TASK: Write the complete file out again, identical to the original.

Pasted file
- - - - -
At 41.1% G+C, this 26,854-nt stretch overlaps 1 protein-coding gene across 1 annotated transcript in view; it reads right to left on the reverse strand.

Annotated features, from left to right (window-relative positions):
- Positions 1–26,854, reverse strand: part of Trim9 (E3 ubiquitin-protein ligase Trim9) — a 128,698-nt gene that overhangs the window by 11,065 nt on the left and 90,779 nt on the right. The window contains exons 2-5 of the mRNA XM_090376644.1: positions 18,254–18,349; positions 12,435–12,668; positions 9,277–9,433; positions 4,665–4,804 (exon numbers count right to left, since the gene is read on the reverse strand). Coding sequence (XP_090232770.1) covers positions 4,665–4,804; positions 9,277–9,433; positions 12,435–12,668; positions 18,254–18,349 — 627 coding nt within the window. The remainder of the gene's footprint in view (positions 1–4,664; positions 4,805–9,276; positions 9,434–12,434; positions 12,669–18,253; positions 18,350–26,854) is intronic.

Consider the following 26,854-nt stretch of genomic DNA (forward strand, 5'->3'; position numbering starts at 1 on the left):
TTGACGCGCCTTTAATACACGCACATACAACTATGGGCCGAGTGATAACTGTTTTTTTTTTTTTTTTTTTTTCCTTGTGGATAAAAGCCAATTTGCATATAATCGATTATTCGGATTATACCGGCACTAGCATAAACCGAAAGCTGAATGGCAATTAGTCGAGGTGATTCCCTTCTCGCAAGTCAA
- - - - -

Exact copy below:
At 41.1% G+C, this 26,854-nt stretch overlaps 1 protein-coding gene across 1 annotated transcript in view; it reads right to left on the reverse strand.

Annotated features, from left to right (window-relative positions):
- Positions 1–26,854, reverse strand: part of Trim9 (E3 ubiquitin-protein ligase Trim9) — a 128,698-nt gene that overhangs the window by 11,065 nt on the left and 90,779 nt on the right. The window contains exons 2-5 of the mRNA XM_090376644.1: positions 18,254–18,349; positions 12,435–12,668; positions 9,277–9,433; positions 4,665–4,804 (exon numbers count right to left, since the gene is read on the reverse strand). Coding sequence (XP_090232770.1) covers positions 4,665–4,804; positions 9,277–9,433; positions 12,435–12,668; positions 18,254–18,349 — 627 coding nt within the window. The remainder of the gene's footprint in view (positions 1–4,664; positions 4,805–9,276; positions 9,434–12,434; positions 12,669–18,253; positions 18,350–26,854) is intronic.

Consider the following 26,854-nt stretch of genomic DNA (forward strand, 5'->3'; position numbering starts at 1 on the left):
TTGACGCGCCTTTAATACACGCACATACAACTATGGGCCGAGTGATAACTGTTTTTTTTTTTTTTTTTTTTTCCTTGTGGATAAAAGCCAATTTGCATATAATCGATTATTCGGATTATACCGGCACTAGCATAAACCGAAAGCTGAATGGCAATTAGTCGAGGTGATTCCCTTCTCGCAAGTCAA